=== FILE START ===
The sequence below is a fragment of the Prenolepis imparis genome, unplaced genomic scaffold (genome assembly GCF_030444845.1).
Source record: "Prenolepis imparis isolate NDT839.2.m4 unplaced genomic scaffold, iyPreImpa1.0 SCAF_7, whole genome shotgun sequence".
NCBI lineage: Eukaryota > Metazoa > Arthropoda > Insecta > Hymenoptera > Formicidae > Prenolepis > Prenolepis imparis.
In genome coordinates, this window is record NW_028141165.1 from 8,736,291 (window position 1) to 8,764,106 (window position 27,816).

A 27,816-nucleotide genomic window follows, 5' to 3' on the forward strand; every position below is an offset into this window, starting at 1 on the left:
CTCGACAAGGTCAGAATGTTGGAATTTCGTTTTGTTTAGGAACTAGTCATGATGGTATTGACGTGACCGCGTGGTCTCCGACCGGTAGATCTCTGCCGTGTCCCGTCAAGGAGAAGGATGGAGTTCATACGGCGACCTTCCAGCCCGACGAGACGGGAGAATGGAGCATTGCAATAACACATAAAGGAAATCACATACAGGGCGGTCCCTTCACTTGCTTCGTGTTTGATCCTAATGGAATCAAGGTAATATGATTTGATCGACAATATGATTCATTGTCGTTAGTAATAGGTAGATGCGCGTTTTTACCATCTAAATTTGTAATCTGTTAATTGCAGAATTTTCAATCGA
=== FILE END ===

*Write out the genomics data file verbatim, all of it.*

The sequence below is a fragment of the Prenolepis imparis genome, unplaced genomic scaffold (genome assembly GCF_030444845.1).
Source record: "Prenolepis imparis isolate NDT839.2.m4 unplaced genomic scaffold, iyPreImpa1.0 SCAF_7, whole genome shotgun sequence".
NCBI lineage: Eukaryota > Metazoa > Arthropoda > Insecta > Hymenoptera > Formicidae > Prenolepis > Prenolepis imparis.
In genome coordinates, this window is record NW_028141165.1 from 8,736,291 (window position 1) to 8,764,106 (window position 27,816).

A 27,816-nucleotide genomic window follows, 5' to 3' on the forward strand; every position below is an offset into this window, starting at 1 on the left:
CTCGACAAGGTCAGAATGTTGGAATTTCGTTTTGTTTAGGAACTAGTCATGATGGTATTGACGTGACCGCGTGGTCTCCGACCGGTAGATCTCTGCCGTGTCCCGTCAAGGAGAAGGATGGAGTTCATACGGCGACCTTCCAGCCCGACGAGACGGGAGAATGGAGCATTGCAATAACACATAAAGGAAATCACATACAGGGCGGTCCCTTCACTTGCTTCGTGTTTGATCCTAATGGAATCAAGGTAATATGATTTGATCGACAATATGATTCATTGTCGTTAGTAATAGGTAGATGCGCGTTTTTACCATCTAAATTTGTAATCTGTTAATTGCAGAATTTTCAATCGA